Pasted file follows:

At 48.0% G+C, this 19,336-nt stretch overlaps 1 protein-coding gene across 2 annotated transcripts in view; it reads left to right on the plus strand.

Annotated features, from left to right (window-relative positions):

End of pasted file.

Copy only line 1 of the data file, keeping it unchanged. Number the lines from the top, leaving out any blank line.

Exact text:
At 48.0% G+C, this 19,336-nt stretch overlaps 1 protein-coding gene across 2 annotated transcripts in view; it reads left to right on the plus strand.